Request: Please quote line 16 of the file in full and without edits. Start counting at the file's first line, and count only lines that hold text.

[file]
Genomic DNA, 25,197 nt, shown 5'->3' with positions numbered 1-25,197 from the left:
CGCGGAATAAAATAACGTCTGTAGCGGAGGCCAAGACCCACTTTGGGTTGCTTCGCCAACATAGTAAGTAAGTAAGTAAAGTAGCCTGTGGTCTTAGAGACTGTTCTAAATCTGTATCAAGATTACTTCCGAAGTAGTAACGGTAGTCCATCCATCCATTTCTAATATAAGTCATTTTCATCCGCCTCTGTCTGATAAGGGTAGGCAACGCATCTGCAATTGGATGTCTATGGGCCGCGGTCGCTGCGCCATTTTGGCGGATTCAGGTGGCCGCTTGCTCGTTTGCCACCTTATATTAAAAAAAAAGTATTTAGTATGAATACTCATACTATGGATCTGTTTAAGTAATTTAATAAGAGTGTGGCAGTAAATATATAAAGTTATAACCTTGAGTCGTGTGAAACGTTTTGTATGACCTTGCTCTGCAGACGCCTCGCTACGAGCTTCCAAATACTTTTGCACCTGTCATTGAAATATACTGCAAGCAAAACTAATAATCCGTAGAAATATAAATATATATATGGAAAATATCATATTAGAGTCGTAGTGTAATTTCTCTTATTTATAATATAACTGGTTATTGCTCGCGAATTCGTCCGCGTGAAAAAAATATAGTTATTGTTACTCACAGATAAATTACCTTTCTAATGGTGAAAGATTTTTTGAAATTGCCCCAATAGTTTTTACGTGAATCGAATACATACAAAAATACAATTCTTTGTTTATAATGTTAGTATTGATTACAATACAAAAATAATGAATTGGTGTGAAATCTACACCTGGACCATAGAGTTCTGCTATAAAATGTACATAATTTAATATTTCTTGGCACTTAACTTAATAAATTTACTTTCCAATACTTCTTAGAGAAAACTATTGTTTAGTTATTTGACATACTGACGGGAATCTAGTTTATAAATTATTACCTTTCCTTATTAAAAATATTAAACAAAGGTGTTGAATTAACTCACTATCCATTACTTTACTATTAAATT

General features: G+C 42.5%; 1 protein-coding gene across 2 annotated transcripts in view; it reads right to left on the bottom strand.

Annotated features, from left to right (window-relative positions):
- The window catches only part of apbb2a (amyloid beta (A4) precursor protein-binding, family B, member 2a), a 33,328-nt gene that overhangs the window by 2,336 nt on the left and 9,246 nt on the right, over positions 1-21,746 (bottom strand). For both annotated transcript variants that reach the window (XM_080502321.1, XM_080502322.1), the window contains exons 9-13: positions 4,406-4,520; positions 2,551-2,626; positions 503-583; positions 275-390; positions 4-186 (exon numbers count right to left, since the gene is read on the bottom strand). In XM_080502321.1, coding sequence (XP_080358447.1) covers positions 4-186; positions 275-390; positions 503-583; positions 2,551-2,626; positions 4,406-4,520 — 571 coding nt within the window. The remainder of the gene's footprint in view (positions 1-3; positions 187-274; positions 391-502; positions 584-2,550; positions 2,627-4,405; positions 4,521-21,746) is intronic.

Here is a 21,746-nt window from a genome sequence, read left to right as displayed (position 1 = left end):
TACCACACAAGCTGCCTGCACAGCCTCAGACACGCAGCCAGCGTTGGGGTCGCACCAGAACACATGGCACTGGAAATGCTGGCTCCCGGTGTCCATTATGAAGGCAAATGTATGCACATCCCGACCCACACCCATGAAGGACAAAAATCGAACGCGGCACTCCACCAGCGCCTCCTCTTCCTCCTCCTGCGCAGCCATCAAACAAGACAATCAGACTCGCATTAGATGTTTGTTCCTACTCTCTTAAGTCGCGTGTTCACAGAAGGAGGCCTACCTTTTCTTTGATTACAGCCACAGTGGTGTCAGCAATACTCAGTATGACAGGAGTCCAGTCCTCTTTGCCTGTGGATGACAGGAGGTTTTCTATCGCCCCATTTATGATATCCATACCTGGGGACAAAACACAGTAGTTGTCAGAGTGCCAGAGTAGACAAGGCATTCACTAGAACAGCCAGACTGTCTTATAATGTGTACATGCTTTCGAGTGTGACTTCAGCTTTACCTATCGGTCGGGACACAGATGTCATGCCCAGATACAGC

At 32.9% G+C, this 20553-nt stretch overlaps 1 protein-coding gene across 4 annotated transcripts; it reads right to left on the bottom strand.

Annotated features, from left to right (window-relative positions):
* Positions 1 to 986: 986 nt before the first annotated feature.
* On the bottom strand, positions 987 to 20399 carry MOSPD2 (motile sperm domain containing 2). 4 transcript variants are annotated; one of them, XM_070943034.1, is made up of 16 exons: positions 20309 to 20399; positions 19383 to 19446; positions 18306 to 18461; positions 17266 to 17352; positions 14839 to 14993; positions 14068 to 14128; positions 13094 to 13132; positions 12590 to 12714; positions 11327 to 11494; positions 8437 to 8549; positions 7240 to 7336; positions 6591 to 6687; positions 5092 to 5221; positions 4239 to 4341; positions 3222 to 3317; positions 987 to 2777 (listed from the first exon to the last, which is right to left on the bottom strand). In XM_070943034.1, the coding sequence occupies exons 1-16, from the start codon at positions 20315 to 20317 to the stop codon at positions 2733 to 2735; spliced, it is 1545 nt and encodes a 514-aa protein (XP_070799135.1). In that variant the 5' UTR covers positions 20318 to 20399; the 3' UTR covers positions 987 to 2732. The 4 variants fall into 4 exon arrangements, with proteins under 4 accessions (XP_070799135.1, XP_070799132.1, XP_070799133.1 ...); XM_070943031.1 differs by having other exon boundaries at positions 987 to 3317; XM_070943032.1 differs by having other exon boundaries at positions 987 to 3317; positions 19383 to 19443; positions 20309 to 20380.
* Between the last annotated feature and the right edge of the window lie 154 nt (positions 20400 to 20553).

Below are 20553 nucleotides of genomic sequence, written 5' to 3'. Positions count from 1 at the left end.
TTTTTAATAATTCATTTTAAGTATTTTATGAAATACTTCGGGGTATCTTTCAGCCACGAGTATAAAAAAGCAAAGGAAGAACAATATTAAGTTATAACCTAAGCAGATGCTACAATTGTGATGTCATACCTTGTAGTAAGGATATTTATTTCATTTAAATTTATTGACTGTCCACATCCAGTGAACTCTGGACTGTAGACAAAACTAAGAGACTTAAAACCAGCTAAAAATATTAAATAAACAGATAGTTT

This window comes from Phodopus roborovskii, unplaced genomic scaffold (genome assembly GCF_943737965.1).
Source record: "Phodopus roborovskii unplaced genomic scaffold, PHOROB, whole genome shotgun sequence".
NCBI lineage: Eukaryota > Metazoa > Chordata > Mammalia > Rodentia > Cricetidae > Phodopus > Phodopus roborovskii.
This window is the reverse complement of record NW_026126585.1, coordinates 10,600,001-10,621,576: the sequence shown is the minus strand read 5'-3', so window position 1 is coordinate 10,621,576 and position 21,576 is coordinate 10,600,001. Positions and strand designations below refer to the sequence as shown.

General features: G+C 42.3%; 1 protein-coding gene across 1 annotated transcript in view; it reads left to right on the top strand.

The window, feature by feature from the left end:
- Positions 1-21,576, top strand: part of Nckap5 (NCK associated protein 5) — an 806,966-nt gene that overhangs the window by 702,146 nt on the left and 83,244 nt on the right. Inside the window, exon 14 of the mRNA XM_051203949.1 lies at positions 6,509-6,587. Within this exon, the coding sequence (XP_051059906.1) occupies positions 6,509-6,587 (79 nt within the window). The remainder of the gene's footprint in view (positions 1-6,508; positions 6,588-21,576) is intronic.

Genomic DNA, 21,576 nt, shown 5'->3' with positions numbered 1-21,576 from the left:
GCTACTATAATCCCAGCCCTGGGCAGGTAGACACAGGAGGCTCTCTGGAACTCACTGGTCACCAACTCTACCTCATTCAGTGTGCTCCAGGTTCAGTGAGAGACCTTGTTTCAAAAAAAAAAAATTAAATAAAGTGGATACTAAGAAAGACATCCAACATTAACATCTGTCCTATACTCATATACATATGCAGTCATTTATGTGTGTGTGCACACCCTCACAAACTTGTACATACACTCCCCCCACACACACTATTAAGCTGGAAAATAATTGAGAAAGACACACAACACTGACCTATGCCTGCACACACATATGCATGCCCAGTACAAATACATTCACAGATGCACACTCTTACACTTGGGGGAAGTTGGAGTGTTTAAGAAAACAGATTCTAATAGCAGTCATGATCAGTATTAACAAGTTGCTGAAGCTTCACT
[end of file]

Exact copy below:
Source record: "Phodopus roborovskii unplaced genomic scaffold, PHOROB, whole genome shotgun sequence".